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Russians Are Coming

P.R. Chari

By General Sir John Hackett  and Other Top-Ranking NATO Generals and Advisers 
Macmillan, London, 1979, pp. 368, $12.95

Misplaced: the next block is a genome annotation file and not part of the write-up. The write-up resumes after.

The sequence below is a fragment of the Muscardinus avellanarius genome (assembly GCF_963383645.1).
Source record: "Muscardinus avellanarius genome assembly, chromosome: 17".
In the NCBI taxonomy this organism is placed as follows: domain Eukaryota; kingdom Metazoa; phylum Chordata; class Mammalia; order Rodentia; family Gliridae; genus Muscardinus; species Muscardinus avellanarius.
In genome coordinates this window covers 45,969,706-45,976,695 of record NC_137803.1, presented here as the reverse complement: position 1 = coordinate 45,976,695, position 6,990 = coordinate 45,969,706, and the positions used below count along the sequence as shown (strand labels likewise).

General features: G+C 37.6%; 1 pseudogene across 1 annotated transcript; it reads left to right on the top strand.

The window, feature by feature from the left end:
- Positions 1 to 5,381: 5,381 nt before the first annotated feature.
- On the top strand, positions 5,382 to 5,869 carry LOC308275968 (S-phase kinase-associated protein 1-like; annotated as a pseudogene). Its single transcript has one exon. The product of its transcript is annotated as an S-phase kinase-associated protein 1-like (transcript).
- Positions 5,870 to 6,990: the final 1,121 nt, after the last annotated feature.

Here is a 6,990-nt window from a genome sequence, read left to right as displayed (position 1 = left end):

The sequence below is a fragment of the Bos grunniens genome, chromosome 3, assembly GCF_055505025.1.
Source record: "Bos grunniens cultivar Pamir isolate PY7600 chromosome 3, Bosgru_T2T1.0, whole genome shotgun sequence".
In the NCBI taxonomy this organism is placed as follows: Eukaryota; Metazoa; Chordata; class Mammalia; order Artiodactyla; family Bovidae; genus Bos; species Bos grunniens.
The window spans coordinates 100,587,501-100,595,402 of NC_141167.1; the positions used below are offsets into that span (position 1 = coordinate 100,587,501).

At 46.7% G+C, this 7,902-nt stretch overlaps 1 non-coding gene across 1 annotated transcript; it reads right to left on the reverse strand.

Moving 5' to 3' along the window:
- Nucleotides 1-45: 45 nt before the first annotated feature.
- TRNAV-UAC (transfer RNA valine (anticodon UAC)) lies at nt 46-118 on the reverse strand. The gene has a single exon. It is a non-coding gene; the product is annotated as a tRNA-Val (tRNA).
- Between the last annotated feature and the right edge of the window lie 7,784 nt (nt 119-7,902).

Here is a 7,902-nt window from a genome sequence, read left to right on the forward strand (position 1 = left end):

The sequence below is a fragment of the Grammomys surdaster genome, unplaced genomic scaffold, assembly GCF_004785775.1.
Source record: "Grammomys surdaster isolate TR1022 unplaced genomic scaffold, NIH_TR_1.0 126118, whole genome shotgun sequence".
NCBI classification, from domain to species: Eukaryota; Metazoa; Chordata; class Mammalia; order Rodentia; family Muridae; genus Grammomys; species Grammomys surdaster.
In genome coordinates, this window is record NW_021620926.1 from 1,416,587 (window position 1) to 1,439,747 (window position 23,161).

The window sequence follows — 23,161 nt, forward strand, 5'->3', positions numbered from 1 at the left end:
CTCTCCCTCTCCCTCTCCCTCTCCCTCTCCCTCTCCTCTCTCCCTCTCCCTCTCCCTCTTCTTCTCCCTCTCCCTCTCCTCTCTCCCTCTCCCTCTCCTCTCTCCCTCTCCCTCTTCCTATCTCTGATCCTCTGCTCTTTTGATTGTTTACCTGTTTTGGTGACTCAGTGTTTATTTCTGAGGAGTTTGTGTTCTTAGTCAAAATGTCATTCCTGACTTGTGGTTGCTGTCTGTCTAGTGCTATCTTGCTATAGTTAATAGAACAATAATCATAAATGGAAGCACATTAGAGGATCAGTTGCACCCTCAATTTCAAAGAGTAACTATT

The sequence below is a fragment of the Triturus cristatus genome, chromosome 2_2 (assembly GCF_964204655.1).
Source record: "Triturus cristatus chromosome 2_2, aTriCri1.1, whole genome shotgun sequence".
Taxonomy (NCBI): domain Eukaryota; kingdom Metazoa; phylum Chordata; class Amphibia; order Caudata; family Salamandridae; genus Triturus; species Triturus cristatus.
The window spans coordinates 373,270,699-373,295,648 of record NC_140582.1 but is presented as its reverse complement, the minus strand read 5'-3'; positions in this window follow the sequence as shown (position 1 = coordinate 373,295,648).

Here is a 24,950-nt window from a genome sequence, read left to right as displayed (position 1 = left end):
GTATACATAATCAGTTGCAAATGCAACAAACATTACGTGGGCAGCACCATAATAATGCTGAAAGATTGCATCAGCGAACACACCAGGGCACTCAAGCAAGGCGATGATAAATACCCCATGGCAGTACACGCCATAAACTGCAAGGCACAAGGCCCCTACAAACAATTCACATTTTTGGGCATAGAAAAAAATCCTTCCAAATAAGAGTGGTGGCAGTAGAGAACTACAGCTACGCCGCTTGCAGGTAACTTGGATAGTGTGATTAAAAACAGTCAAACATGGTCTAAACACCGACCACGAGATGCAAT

There are groups of men around the world whose sole occupation is to plan for offensive and defensive wars; these include nuclear conflicts. Buried in Oper­ations Directorates these contingency planners must foresee all possible threats to a country's national security, however remote; they must also draw up military plans for promoting a country's national interests, however fanciful. War gaming is played by them with the same earnestness as chess. One is reminded here of the apocry­phal story of the meeting our Chief of Army Staff had with his counterpart from a small neighbour. Our Chief remarked, in a lighter vein, that he had a contingency plan for our neighbour. Whereupon the visiting chief expostulated, ‘But General, we also have a contingency plan for India.’ Still, it may appear somewhat hypo­thetical and imaginary to laymen to visua­lize a global war starting in Europe, extending into Africa and the Gulf region, and including a nuclear dimension. In fact, the Helsinki Agreement of 1975 requires, amongst confidence-building measures, advance notification of any military man­oeuvres involving more than 25,000 men in delimited areas along the western­-eastern bloc borders. An exchange of observers at such manoeuvres is permitted. It is also apparent that inter-bloc tensions have lessened in Europe since the Helsinki Agreent formalized the post-war division of Europe. Most scholars believe that this reduction of tensions in Europe was followed by a displacement of East-West rivalries into developing countries. These beliefs have obviously not influ­enced the authors of The Third World War: August 1985, who are intimidating­ly described on the dust-jacket as ‘experts of the highest calibre’. Comprising six former members of the British armed forces, and one former member of the British Diplomatic Service, the authors have a genuine problem. A Third World War could arise in realistic terms from three possible causes. First, a conflict bet­ween the superpowers, leading to general nuclear war, might be triggered off by an accidental nuclear attack. Second, conflict might be started by intervention in Europe, which is perceived as cardinal to superpower national interests. Third, interference with Middle East oil supply, vital to the economies of the western bloc, could ignite a world war. These are possible scenarios that might predicate a global conflagration. It is assumed by the authors that except for the first, the other two possibilities could only arise from Soviet intransigence. It all starts with a ...

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